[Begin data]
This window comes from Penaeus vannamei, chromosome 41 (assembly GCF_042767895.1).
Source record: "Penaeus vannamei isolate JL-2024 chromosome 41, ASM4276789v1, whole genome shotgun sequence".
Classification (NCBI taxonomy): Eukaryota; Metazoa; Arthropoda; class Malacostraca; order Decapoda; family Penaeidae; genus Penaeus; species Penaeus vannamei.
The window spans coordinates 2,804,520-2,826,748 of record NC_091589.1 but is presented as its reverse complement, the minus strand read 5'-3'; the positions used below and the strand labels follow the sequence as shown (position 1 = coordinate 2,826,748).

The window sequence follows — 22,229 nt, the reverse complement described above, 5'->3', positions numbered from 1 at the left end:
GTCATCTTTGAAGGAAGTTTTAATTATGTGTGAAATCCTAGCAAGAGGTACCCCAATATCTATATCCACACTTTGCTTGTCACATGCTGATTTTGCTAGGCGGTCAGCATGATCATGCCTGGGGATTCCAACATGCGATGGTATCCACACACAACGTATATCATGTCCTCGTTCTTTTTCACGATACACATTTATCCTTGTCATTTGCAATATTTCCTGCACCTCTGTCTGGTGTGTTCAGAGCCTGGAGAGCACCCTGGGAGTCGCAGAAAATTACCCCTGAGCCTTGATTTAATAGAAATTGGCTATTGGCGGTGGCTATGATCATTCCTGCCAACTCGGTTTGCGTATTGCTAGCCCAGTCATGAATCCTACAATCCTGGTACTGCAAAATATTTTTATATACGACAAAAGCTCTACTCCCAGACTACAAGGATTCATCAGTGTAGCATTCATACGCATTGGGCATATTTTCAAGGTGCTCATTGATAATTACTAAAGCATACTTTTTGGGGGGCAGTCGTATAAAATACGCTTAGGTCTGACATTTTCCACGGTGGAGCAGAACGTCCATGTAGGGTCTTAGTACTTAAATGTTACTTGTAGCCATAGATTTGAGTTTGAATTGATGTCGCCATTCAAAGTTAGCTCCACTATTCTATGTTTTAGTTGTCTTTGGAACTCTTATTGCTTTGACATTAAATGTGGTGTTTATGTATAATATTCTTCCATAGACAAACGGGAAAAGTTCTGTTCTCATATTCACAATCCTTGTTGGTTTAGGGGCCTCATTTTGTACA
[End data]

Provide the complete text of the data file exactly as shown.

This window comes from Penaeus vannamei, chromosome 41 (assembly GCF_042767895.1).
Source record: "Penaeus vannamei isolate JL-2024 chromosome 41, ASM4276789v1, whole genome shotgun sequence".
Classification (NCBI taxonomy): Eukaryota; Metazoa; Arthropoda; class Malacostraca; order Decapoda; family Penaeidae; genus Penaeus; species Penaeus vannamei.
The window spans coordinates 2,804,520-2,826,748 of record NC_091589.1 but is presented as its reverse complement, the minus strand read 5'-3'; the positions used below and the strand labels follow the sequence as shown (position 1 = coordinate 2,826,748).

The window sequence follows — 22,229 nt, the reverse complement described above, 5'->3', positions numbered from 1 at the left end:
GTCATCTTTGAAGGAAGTTTTAATTATGTGTGAAATCCTAGCAAGAGGTACCCCAATATCTATATCCACACTTTGCTTGTCACATGCTGATTTTGCTAGGCGGTCAGCATGATCATGCCTGGGGATTCCAACATGCGATGGTATCCACACACAACGTATATCATGTCCTCGTTCTTTTTCACGATACACATTTATCCTTGTCATTTGCAATATTTCCTGCACCTCTGTCTGGTGTGTTCAGAGCCTGGAGAGCACCCTGGGAGTCGCAGAAAATTACCCCTGAGCCTTGATTTAATAGAAATTGGCTATTGGCGGTGGCTATGATCATTCCTGCCAACTCGGTTTGCGTATTGCTAGCCCAGTCATGAATCCTACAATCCTGGTACTGCAAAATATTTTTATATACGACAAAAGCTCTACTCCCAGACTACAAGGATTCATCAGTGTAGCATTCATACGCATTGGGCATATTTTCAAGGTGCTCATTGATAATTACTAAAGCATACTTTTTGGGGGGCAGTCGTATAAAATACGCTTAGGTCTGACATTTTCCACGGTGGAGCAGAACGTCCATGTAGGGTCTTAGTACTTAAATGTTACTTGTAGCCATAGATTTGAGTTTGAATTGATGTCGCCATTCAAAGTTAGCTCCACTATTCTATGTTTTAGTTGTCTTTGGAACTCTTATTGCTTTGACATTAAATGTGGTGTTTATGTATAATATTCTTCCATAGACAAACGGGAAAAGTTCTGTTCTCATATTCACAATCCTTGTTGGTTTAGGGGCCTCATTTTGTACA